Aero Flite Trailers
"America's Smartest Trailers"
Frederick C. Hoffman
While Aero Lines, Incorporated's founder J. Gordon Hussey knew the aircraft repair industry well, there is no evidence to suggest Hussey knew anything about designing or building a trailer. Hussey engaged the services of aircraft engineer and designer Frederick C. Hoffman (aka F. C. Hoffman) for that purpose.
Hoffman was a brilliant inventor, engineer, and designer, and possessed the ability to design complex mechanical devices that were both mechanically functional and also aesthetically pleasing. He demonstrated this ability when he applied for patents on two unique trailer designs in 1946. The United States Patent Office issued patent number 148,701 to Frederick C. Hoffman for his invention of a “new, original, and ornamental design” for a house trailer. This was the design that became the Aero Flite trailer. Hoffman listed his address as Los Angeles, California and his signature on the patent application appears to read “Frederick Hoffman, Jr.” At the time the patent was applied for, on December 20, 1946, Hoffman had already assigned the design to Aero Lines, of Van Nuys, California.
Hoffman was employed by Aero Services, the parent company of Aero Lines, Inc, builder of Aero Flite trailers, in 1945. Hoffman represented the company at the public unveiling of Aero Flite trailers in December 1945. He was later employed by Lockheed Aircraft, where he designed and patented sheet metal transforming devices for Lockheed Aircraft Corporation in 1949, 1951, and 1955. The designs were for devices used in the shaping of metal and were used in the manufacturing of aircraft. An industry publication of the era listed Hoffman as head of Lockheed’s sheet metal forming division later in the 1950’s. Hoffman made contributions to the engineering world and his articles were cited in many metal-forming publications. His written work entitled, Practical application of stress strain theory in fabrication of aircraft parts, which was published in 1943 when Hoffman was employed by Lockheed Aircraft Corporation, is able to be purchased today from the SAE, which in Hoffman’s day stood for the Society of Automobile Engineers.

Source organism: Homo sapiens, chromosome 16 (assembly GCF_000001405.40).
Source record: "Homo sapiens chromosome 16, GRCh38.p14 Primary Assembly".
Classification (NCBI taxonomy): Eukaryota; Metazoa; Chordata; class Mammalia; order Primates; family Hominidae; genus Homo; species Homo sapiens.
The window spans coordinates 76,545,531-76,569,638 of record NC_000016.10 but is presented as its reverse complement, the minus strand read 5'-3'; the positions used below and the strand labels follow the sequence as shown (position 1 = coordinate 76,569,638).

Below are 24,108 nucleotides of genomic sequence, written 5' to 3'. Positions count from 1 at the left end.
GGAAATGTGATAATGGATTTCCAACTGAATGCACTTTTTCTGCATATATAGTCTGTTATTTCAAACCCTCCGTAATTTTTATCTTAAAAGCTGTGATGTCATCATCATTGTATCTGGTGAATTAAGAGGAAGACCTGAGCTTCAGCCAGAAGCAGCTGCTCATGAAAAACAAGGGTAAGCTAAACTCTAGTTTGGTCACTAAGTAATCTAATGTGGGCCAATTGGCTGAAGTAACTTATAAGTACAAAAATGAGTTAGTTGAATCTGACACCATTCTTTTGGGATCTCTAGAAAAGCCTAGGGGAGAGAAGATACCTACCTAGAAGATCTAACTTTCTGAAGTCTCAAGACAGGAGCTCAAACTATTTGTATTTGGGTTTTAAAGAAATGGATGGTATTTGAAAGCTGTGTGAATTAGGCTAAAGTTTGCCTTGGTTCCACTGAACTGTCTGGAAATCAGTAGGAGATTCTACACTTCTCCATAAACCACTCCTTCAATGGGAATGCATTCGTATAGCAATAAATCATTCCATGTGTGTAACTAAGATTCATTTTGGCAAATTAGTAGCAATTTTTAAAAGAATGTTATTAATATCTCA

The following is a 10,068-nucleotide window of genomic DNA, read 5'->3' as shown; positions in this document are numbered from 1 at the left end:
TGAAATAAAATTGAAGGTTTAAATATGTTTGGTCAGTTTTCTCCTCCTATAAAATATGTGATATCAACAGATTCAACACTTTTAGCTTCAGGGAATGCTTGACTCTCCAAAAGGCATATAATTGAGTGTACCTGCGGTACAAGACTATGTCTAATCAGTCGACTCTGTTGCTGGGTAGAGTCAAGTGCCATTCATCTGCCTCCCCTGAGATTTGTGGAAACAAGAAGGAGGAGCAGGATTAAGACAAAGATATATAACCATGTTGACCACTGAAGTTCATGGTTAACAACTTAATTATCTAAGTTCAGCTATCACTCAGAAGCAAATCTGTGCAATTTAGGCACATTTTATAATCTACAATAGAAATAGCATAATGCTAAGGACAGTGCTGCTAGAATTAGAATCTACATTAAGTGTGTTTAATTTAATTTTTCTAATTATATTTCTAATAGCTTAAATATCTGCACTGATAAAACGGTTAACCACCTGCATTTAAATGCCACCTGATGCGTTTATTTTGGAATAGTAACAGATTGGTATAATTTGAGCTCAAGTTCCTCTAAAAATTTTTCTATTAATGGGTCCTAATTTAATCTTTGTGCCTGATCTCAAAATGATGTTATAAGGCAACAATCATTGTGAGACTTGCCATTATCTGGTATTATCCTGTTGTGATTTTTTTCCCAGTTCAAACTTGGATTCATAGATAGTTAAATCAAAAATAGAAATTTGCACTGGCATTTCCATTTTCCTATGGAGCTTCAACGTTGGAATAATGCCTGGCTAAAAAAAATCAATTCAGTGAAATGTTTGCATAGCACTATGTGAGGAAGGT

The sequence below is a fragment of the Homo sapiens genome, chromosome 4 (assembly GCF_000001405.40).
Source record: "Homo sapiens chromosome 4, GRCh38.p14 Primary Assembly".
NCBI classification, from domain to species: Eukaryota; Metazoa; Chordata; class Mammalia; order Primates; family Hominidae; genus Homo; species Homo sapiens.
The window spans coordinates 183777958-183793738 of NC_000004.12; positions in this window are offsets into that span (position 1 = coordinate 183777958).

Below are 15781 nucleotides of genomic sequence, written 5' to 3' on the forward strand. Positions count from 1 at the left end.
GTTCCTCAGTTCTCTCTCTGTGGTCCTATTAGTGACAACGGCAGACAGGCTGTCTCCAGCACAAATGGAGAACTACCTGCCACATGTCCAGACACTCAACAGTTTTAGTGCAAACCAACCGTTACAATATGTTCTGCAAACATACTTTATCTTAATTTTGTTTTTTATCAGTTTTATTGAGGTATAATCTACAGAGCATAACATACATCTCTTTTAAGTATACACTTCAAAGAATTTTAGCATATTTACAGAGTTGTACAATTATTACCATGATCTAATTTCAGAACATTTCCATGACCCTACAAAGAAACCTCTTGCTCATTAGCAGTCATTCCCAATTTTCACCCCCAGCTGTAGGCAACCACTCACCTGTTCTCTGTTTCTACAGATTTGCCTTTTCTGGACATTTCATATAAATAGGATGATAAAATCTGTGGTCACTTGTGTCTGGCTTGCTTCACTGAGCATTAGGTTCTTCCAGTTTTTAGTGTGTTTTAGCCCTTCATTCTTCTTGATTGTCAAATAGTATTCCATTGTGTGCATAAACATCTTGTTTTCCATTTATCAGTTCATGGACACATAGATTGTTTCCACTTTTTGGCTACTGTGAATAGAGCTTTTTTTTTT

Hoffman was also the designer of a trailer that became known as the Great Western, of which a small number were built in 1947 and 1948. The Great Western and Aero Flite designs share many similarities, however, each has its own unique features. Hoffman’s design for the Great Western included improved headroom in the rear of the trailer, compared to conventional designs, and an unusual sun deck on top of the trailer.
Considering the hundreds of trailer companies operating after World War II and the relative similarity of most of the trailers built, Hoffman’s design of the Great Western and the Aero Flite truly stand out from the crowd and reflect his genius as a designer.
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